Under the Ancien Régime of France, the Nobles of the Robe or Nobles of the Gown (French: noblesse de robe) were French aristocrats whose rank came from holding certain judicial or administrative posts. As a rule, the positions did not of themselves give the holder a title of nobility, such as baron or viscount (although the holder might also have such a title), but they were almost always attached to a specific function. The offices were often hereditary, and by 1789, most of the holders had inherited their positions. The most influential of them were the 1,100 members of the 13 parlements, or courts of appeal.
They were distinct from the "Nobles of the Sword" (French: noblesse d'épée), whose nobility was based on their families' traditional function as the knightly class and whose titles were usually attached to a particular feudal fiefdom, a landed estate held in return for military service. Together with the older nobility, the Nobles of the Robe made up the Second Estate in pre-revolutionary France.
Because these noblemen, especially the judges, had often studied at a university, they were called Nobles of the Robe after the robes or gowns that scholars wore, especially at commencement ceremonies. Originally given out as rewards for services to the king, the offices became venal, a commodity to be bought and sold (under certain conditions of aptitude). This practice became official with the edict of la Paulette, the Paulette being the tax paid by the holder to keep the office hereditary. As hereditary offices, they were often passed from father to son, creating a class consciousness. Nobles of the Robe were often considered by Nobles of the Sword to be of inferior rank, because their status was not derived from military service and/or land ownership. The elite Nobles of the Robe, such as members of the parlements, fought to preserve their status alongside the Nobles of the Sword in pre-revolutionary French society.
Originally, the offices within the Nobles of the Robe were relatively accessible due to their venal nature. In the 17th century, the office of councillor in the parlement sold for 100,000 livres. By the mid-18th century, its value was reduced to half, due to the proliferation of offices. However, after the 17th century, the descendants of those who had earned the rank as a reward for services to the monarchy fought to limit access to the class. The Nobles of the Robe protested heavily when the monarchy, in desperate need of money, would create massive numbers of such positions within the bureaucracy to raise revenue. A common family strategy was to designate a second or third son to enter the church while the elder son(s) pursued a career in the robe or the military.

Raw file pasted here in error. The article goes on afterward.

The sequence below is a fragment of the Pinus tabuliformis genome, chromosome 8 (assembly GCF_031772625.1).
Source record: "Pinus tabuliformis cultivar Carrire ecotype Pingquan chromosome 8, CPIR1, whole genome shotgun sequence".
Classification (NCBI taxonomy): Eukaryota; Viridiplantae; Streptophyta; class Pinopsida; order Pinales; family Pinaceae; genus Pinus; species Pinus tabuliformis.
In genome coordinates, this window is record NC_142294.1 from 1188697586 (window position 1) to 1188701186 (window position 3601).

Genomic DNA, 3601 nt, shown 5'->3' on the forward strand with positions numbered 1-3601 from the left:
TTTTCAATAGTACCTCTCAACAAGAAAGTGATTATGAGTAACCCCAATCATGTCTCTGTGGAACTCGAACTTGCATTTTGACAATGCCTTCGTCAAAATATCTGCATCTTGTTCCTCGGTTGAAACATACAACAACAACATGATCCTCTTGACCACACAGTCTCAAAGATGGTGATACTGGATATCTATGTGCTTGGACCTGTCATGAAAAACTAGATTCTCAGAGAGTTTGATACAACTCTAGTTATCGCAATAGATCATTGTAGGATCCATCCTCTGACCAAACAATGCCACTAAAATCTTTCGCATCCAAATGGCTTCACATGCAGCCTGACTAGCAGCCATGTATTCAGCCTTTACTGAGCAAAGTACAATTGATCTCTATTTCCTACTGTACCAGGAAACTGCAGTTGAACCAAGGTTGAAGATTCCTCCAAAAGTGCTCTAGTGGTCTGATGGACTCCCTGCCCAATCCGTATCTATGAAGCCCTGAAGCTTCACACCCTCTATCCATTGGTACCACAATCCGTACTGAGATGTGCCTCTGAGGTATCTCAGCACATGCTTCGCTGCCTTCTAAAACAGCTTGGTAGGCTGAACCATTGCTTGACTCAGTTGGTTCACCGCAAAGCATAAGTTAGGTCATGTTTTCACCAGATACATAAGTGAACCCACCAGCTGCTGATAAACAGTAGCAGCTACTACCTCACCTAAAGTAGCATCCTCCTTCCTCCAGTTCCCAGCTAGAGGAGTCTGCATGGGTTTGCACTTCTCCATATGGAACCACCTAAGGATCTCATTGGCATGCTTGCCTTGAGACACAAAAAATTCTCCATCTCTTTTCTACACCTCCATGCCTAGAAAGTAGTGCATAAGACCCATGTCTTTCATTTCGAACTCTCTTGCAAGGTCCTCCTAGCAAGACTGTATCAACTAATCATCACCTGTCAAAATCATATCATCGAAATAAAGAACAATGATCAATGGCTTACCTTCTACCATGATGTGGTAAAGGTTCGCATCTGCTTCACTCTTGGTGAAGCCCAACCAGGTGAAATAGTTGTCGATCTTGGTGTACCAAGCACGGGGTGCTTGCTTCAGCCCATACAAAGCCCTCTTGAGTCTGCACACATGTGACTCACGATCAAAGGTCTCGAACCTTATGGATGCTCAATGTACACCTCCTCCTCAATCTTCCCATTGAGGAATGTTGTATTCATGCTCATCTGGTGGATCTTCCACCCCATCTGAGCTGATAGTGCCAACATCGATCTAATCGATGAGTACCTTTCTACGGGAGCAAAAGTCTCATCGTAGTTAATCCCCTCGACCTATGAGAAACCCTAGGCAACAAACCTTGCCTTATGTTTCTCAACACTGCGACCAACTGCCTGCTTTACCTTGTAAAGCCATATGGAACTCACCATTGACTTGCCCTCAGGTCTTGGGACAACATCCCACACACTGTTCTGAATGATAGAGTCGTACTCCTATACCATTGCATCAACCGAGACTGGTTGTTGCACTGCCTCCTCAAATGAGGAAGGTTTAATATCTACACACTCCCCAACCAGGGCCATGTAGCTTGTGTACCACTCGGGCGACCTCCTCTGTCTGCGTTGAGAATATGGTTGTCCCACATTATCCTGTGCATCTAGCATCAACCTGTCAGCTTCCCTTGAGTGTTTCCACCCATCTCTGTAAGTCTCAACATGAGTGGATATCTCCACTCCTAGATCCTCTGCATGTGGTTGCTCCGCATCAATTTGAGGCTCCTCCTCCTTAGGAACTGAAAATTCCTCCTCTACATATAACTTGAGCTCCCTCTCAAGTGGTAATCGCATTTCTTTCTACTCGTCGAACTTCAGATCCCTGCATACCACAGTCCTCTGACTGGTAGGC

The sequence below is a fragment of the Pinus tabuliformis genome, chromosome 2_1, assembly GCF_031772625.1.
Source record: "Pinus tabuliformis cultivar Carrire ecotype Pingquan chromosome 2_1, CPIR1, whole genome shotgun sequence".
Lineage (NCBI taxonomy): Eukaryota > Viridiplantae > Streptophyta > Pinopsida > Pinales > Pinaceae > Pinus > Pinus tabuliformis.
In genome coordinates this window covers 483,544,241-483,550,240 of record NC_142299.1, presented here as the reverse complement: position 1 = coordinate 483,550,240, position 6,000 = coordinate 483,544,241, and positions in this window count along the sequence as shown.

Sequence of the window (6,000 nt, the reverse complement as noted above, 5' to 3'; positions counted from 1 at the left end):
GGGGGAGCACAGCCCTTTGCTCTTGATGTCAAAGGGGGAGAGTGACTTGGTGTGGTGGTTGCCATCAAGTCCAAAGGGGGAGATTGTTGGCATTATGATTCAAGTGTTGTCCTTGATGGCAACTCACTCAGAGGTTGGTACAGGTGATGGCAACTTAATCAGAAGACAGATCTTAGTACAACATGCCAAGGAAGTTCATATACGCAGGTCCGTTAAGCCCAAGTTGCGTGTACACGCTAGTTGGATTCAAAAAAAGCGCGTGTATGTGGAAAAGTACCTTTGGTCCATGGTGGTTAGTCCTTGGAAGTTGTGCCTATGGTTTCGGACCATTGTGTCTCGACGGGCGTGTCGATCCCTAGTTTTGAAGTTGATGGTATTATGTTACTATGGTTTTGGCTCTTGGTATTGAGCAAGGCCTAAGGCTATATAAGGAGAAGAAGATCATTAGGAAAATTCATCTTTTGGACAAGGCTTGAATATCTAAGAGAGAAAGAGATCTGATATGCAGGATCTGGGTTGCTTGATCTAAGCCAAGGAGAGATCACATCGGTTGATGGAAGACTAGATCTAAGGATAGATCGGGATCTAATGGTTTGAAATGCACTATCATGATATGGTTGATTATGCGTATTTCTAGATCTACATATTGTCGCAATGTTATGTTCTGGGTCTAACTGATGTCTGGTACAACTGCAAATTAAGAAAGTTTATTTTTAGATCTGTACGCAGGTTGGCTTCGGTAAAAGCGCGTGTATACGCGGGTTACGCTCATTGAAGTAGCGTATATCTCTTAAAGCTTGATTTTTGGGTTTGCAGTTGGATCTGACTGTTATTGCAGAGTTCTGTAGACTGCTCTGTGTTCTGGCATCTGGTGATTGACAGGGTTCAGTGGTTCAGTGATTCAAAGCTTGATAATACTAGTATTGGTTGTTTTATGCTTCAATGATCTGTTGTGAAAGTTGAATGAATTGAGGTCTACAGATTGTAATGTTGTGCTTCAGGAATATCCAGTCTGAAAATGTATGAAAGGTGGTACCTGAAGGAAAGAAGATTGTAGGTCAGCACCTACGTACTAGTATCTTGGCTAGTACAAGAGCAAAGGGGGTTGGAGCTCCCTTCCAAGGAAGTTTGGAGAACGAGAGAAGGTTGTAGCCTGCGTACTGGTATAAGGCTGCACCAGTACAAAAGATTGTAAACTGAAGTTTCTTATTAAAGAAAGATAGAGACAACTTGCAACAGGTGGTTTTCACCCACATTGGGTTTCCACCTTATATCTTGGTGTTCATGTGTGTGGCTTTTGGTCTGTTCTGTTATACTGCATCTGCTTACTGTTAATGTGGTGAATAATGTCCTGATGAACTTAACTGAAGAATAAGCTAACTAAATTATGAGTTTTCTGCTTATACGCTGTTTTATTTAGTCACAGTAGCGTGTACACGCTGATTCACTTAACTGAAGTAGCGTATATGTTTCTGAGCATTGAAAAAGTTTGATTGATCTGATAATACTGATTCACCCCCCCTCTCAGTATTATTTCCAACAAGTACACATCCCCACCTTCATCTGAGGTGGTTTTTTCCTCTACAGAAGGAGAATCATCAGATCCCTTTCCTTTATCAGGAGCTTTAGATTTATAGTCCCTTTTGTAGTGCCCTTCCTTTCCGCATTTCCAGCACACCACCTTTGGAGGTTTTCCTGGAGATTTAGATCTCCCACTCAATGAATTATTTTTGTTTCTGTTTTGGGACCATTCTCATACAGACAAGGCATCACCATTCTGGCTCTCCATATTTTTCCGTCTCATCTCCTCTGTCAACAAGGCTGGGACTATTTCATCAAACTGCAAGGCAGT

Access to nobility through a judiciary office thus became practically barred in the 18th century. However, there existed other offices for sale: a secrétaire-conseiller du roi acquired first-degree nobility immediately, and hereditary nobility after 20 years. The office was not cheap (120,000 livres in 1773), but it was a sinecure, with no preconditions and no obligations. Real nobility looked down on it as a savonette à vilain (the commoners' "soap", that is, means of "washing away" the commonness to create a nobleman).
In order to become a baron or viscount, a new untitled nobleman needed to acquire a fief (baronies, viscountcies, etc. were also sold as investment goods) and to add the name of the fief to his family name. For example, Antoine Crozat, having become extremely wealthy but a mere son of peasants, acquired the barony of Thiers in 1714 for the price of 200,000 livres. In some parts of France, the new baron or viscount needed to be registered by the Estates (who could refuse, as did the Estates of Béarn for Vincent Laborde de Montpezat in 1703).
The Enlightenment and the French Revolution
During the French Revolution, the Nobles of the Robe lost their place when the parlements and lower courts were abolished in 1790.
- Ford, 1953
- Roland Mousnier, The Institutions of France Under the Absolute Monarchy, 1598-1789, Volume 2, p 346 .
- Peter Campbell, Power and politics in old regime France, 1720-1745 (Routledge, 2003) p 22
- the office of secrétaire-conseiller du roi is not to be confounded with that of conseiller du roi, a general denomination for a number of offices that did not confer nobility (though the ambiguity has been exploited by unscrupulous genealogists in attempts to prove ancient nobility for commoners seeking a "rétablissement de noblesse").
- Ford, Franklin L. Robe and sword: the regrouping of the French aristocracy after Louis XIV (Harvard U.P. 1953)